Introducing State of the Union
There’s really nothing wrong with the planet; it’s more about what’s wrong with us.
World Premiere: September 29th, 2016, Marquette, Michigan
Rabbit Island is proud to present a bold new opera addressing the pressing political and environmental issues of our time. The opera was conceived in 2015 while Juilliard-trained composer Eugene Birman and librettist Scott Diel spent sixteen days on Rabbit Island.
This fall, Birman and Diel will present their work, State of the Union (SOTU), a 40-minute operatic work for twelve voices, in Marquette, Michigan, on the campus of Northern Michigan University. The piece will be performed by the Helsinki Chamber Choir, the leading vocal group from Finland and one of the most notable contemporary choirs in all of Europe. Part opera seria, part satire, SOTU considers environmental crisis, economic inequality, and the general obliviousness of society’s confused march forward. The opera condemns no one and everyone, yet its finale doles out redemption to those open to it.
SOTU is four characters – the environment, the rich, the middle class, and the poor – meeting and interacting over seven movements. It reflects a belief that many of our problems stem from how we view and treat one another. As a society we too often equate wealth with wisdom, and poverty with personal shortcomings.
This work pushes forward the genre of classical music and also advances the medium to underscore a new subject: humanity’s relationship to its natural environment in the context of modern society.
According to Birman, “SOTU’s relationship to the very beginning of opera is quite strong, in that opera was invented as a genre for communicating revolutionary ideas. But political and conventional limitations on the form were nevertheless too limiting, so it was quickly subsumed into ‘music as entertainment’. SOTU is commentary on that role, for while the piece will be entertaining, I see its purpose as bringing opera back to what it was meant to be… as a Gesamtkunstwerk with a specific purpose, not just one that brings together art forms for the delight of audiences. I think that the genre needs this shake-up because it has, with each new addition, become more and more anachronistic and baroque—ultimately, irrelevant and silly.”
Rabbit Island is a laboratory for artists to consider the modern relationship between art and the environment, and this is what Birman and Diel have done. Historically this type of leap was not accessible to composers for simple reasons: precise environmental consciousness did not exist in centuries past. Therefore, in its stead, interpersonal dramas became the primary focus of the operatic medium.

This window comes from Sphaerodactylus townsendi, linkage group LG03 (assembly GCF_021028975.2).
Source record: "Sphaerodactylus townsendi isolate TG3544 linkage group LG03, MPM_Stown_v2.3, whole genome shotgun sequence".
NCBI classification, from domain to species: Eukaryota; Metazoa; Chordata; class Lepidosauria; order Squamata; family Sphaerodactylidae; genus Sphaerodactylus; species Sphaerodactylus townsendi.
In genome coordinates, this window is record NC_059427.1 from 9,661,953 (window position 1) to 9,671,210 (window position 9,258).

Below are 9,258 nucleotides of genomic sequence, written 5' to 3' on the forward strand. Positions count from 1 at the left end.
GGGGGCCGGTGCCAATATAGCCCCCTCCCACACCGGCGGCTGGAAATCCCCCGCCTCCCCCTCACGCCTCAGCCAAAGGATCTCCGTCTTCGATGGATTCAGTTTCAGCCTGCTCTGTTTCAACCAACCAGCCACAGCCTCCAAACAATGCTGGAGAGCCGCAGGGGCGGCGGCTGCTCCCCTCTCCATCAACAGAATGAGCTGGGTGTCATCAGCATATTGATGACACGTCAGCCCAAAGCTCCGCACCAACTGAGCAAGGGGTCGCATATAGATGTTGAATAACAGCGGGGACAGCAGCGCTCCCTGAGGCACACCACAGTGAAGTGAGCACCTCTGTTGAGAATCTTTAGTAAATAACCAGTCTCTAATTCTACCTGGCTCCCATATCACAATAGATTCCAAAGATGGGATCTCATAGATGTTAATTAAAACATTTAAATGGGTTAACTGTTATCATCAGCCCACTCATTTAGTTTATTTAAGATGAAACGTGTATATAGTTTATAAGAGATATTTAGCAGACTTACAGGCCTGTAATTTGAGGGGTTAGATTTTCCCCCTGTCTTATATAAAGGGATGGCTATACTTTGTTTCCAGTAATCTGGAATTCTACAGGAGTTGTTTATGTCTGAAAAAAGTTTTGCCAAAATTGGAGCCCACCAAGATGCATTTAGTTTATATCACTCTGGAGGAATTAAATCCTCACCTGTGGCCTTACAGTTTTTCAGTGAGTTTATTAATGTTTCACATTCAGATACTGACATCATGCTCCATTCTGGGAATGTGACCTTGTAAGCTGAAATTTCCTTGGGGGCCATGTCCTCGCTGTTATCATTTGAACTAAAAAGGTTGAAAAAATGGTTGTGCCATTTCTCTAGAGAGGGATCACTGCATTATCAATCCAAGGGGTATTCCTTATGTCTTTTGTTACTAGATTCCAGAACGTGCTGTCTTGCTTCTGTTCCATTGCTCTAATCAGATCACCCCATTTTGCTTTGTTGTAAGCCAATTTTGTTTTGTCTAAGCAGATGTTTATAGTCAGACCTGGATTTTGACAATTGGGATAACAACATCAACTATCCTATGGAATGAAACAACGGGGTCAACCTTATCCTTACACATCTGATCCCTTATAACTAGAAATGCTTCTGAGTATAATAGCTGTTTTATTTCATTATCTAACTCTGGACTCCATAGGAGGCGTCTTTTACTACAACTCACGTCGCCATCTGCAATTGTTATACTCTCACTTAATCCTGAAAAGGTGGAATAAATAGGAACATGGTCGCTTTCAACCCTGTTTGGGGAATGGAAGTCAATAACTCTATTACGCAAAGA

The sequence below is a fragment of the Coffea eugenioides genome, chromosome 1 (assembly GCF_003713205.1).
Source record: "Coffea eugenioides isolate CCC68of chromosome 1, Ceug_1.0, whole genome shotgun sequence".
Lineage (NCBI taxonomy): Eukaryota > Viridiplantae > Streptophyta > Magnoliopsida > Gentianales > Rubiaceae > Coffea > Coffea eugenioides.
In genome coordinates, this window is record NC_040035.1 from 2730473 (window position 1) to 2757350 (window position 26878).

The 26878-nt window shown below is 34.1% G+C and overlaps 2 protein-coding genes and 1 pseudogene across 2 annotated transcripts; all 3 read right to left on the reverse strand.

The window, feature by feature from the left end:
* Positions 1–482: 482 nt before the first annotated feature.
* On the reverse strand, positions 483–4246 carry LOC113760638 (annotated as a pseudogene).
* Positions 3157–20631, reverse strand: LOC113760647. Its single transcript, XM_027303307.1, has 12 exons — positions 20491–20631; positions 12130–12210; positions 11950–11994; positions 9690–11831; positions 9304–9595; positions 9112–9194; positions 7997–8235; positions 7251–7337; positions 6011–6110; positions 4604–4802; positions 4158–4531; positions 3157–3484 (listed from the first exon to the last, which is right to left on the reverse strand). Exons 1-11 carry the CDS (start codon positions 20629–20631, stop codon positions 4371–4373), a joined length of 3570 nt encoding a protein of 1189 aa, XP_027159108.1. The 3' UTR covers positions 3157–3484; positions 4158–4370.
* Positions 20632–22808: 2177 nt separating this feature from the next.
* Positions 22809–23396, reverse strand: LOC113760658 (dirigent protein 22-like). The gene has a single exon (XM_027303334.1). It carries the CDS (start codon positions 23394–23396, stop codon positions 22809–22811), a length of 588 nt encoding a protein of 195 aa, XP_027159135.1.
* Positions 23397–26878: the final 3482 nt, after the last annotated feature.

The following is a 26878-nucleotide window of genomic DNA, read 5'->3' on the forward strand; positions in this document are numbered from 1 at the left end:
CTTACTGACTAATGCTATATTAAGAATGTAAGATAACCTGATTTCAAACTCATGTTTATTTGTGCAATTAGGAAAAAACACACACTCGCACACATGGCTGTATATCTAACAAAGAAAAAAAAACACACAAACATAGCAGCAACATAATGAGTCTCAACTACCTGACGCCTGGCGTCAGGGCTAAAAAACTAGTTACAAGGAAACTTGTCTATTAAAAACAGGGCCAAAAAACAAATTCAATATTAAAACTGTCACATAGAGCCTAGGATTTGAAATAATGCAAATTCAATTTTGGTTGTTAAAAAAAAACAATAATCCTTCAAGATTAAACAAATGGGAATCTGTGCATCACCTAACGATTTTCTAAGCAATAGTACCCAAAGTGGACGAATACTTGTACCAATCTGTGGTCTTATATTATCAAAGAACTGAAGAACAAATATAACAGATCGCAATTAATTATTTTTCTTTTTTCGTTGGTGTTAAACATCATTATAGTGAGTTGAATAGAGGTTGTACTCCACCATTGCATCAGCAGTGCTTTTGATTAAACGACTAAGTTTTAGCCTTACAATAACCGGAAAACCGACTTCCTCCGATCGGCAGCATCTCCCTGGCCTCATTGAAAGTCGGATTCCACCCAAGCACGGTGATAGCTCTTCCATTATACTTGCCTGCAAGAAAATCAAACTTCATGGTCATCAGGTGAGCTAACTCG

For centuries Handel, Verdi, Puccini, Beethoven and Berlioz explored subjects of power, politics, tragedy, mythology, love, and death. Classical wisdom of the sixteenth to late twentieth centuries, after all, was based on texts written in a pre-scientific era, and had significant omissions. Today, however, as we transition away from a time when drama between people and states represented the sole pinnacle of moral concern, to an era where the relationship between society and nature has become the most pressing agenda, an artistic and cultural evolution is needed. SOTU represents an attempt to illustrate these ideas in the medium of new opera.
In this context does Puccini’s famous 1904 Madame Butterfly and its popular lesson of cultural and sexual imperialism still represent a “classic” idea that we should be concerned with? Of course it does—this theme, any many others, will not expire. However, in addition, should we not desire art that serves to clarify and celebrate new measures of our moral and environmental understanding? Climate change is new. The Anthropocene is new. COP 21 is new. Asian Carp are new. Superfund sites are new. Emissions laws are new. These are the kinds of discussions we strive to keep in mind and this is why we are excited about State of the Union; it attempts fresh thought that is grounded in moral tradition, expressed via art. We must, after all, always remember to take the old masters as meaningful guides, yet be wary of letting them intoxicate us to the point of failing to move ahead when necessary. We can’t wait for its September premiere and hope that you will join us!
SOTU has been brought to life thanks to generous support from the Rabbit Island Foundation, Northern Michigan University’s Northern Nights concert series, DeVos Art Museum, the Finlandia Foundation, the Finnish Cultural Foundation, and the U.P. Beaumier Heritage Center.
We are particularly excited to welcome the Helsinki Chamber Choir to the Upper Peninsula of Michigan where a large percentage of residents can trace their roots back to Finnish immigrants. In the U.P. we proudly celebrate Finnish language, culture, sauna, surnames and, of course, sisu.